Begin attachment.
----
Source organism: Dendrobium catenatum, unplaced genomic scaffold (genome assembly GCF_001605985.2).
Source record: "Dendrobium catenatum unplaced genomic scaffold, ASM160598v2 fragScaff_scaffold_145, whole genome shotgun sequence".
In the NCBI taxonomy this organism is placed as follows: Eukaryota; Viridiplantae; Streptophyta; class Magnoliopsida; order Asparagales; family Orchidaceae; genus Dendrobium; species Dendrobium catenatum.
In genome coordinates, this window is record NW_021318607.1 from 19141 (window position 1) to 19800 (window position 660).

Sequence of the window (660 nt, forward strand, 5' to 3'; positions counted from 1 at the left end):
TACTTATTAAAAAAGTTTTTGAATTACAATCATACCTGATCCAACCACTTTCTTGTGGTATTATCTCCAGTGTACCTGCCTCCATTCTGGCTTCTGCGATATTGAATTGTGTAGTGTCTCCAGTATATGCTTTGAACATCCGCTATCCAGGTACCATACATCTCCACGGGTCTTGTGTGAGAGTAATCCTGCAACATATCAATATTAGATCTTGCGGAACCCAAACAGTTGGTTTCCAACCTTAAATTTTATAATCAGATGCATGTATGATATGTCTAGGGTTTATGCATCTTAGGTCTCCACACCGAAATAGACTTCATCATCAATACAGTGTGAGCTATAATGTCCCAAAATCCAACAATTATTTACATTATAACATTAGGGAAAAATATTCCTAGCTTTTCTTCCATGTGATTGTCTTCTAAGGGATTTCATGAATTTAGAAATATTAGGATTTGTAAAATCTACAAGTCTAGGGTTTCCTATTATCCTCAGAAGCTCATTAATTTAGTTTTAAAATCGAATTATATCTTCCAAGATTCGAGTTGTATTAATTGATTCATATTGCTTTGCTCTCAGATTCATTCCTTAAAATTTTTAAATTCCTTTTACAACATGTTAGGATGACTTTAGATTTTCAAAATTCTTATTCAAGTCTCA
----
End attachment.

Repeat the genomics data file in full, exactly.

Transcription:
Source organism: Dendrobium catenatum, unplaced genomic scaffold (genome assembly GCF_001605985.2).
Source record: "Dendrobium catenatum unplaced genomic scaffold, ASM160598v2 fragScaff_scaffold_145, whole genome shotgun sequence".
In the NCBI taxonomy this organism is placed as follows: Eukaryota; Viridiplantae; Streptophyta; class Magnoliopsida; order Asparagales; family Orchidaceae; genus Dendrobium; species Dendrobium catenatum.
In genome coordinates, this window is record NW_021318607.1 from 19141 (window position 1) to 19800 (window position 660).

Sequence of the window (660 nt, forward strand, 5' to 3'; positions counted from 1 at the left end):
TACTTATTAAAAAAGTTTTTGAATTACAATCATACCTGATCCAACCACTTTCTTGTGGTATTATCTCCAGTGTACCTGCCTCCATTCTGGCTTCTGCGATATTGAATTGTGTAGTGTCTCCAGTATATGCTTTGAACATCCGCTATCCAGGTACCATACATCTCCACGGGTCTTGTGTGAGAGTAATCCTGCAACATATCAATATTAGATCTTGCGGAACCCAAACAGTTGGTTTCCAACCTTAAATTTTATAATCAGATGCATGTATGATATGTCTAGGGTTTATGCATCTTAGGTCTCCACACCGAAATAGACTTCATCATCAATACAGTGTGAGCTATAATGTCCCAAAATCCAACAATTATTTACATTATAACATTAGGGAAAAATATTCCTAGCTTTTCTTCCATGTGATTGTCTTCTAAGGGATTTCATGAATTTAGAAATATTAGGATTTGTAAAATCTACAAGTCTAGGGTTTCCTATTATCCTCAGAAGCTCATTAATTTAGTTTTAAAATCGAATTATATCTTCCAAGATTCGAGTTGTATTAATTGATTCATATTGCTTTGCTCTCAGATTCATTCCTTAAAATTTTTAAATTCCTTTTACAACATGTTAGGATGACTTTAGATTTTCAAAATTCTTATTCAAGTCTCA